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Best Practices: Getting Out Of An Investment When The Getting Is Good

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The Best Practices series asks CRE leaders around the country about how to best execute a single aspect of their business. See the first and second in the series. 

Nothing lasts forever, including commercial real estate assets' most productive years. Determining exactly when the best time is to sell a CRE asset is, however, as much art as science.

What are the most important considerations in how long to hold a property, and how do you determine the best exit strategy?

We put that question to executives at six CRE investment companies, of various sizes and holding various property types.

KBS Regional President Western United States Rodney Richerson

Rodney Richerson

Because we invest only in best-in-class assets in the most sought-after locations, we're often able to achieve our strategic business goals for an asset ahead of schedule, which can sometimes support a sale earlier than planned.

Even so, before selling an asset, we examine the remaining life of the fund through which the asset was acquired, as well as current market cycle and economic conditions.

Beyond that, we conduct a quarterly analysis for each asset in our portfolio in order to ascertain any market risk or opportunities. This analysis includes tenant rollover schedules, new developments that are planned or underway in the market and, most importantly, tenant demand drivers that will contribute to future absorption.

Because we're the landlord for many of the country’s largest office tenants, it's essential that we understand how many options our large tenants will have when their leases are approaching renewal negotiations. 

In some cases, there may be no existing buildings or pipeline developments that can accommodate these tenants’ needs beyond the asset we already own in a market. In these situations, we may make the strategic decision to extend our hold period for the asset. Alternately, when we have achieved our business goals within an asset and recognize strong buyer demand in the market, a shorter hold period is often justified.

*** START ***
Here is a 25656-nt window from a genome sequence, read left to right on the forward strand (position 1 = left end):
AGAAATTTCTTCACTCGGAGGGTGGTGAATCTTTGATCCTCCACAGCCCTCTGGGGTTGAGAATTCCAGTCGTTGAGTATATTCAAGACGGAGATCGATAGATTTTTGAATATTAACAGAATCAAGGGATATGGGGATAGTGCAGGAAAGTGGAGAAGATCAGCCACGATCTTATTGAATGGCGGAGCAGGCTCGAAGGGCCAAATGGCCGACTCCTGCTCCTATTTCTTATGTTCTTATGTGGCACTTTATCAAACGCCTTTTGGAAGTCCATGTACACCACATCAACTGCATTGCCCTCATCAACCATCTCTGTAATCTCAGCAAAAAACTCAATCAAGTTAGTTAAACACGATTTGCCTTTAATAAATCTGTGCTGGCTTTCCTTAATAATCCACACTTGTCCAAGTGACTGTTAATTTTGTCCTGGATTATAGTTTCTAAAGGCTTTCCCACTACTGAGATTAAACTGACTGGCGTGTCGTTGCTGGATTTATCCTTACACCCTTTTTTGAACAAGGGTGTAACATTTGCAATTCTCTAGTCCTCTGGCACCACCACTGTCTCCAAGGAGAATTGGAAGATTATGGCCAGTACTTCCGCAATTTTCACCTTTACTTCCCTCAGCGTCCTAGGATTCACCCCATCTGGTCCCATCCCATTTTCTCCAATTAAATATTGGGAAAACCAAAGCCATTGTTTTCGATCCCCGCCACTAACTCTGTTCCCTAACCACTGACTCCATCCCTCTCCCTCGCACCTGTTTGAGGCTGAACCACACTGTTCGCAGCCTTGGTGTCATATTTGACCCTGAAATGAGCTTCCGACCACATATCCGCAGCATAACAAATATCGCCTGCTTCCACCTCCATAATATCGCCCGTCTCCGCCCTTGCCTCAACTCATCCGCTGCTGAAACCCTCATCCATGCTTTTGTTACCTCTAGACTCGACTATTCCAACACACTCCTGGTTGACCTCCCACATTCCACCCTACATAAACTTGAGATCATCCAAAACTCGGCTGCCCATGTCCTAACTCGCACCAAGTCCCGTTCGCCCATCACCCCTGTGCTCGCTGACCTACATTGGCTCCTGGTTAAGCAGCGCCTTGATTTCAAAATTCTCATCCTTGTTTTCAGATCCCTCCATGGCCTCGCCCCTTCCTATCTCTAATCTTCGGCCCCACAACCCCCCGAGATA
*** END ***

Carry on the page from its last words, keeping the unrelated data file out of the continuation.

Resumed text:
KBS, based in Newport Beach, California, is one of the nation's largest buyers of commercial real estate and has completed transactions exceeding $38B. 

Continental Realty Group Managing Director of Investments Robert Ireland

Robert Ireland, Continental Realty Group

Part of what makes multifamily real estate so interesting is that there's no one-size-fits-all approach. Still, a given property’s holding period and exit strategy are core components of a sound acquisition strategy.

First, what is the right strategy for a specific property? Sometimes you’re looking at a property where the best play is a long-term hold, while other opportunities are much shorter in nature.

Second, what are the goals of the stakeholders? Are they looking for high current yield, or is the appetite for capital appreciation? These aren’t always mutually exclusive, but are key considerations. It’s important that stakeholder goals are aligned from the start.

Third, based on the answers to the first two questions, what type of available financing is best used for the property? For a shorter-term hold, there might be a heavy emphasis on financing with flexible prepayment options. If the plan is to renovate and refinance, the emphasis may be on loan earn-outs or availability and terms of supplemental financing. For properties with a value-add component where you also want to maximize cash flow, you can look at interest-only options.

Fourth, where do you believe you are in the cycle? We recognize, despite the volumes written on the subject, there's no crystal ball that will tell us exactly where we are in the cycle and when the next downturn may occur. But that doesn’t mean you can’t make educated estimates and plan our business strategy, financing and ownership goals around it.

Continental Realty Group (formerly Continental Realty Advisors), based in Denver, is a multifamily sponsor, participating in $1.6B in acquisitions, renovations and dispositions.

MBARK Global founder and principal Daniel Gryfe

Daniel Gryfe

The question has a multi-pronged answer, depending on the age of the investor and the investment strategy overall that he or she holds. History shows that the majority of owners that have held real estate long term have come out more profitable.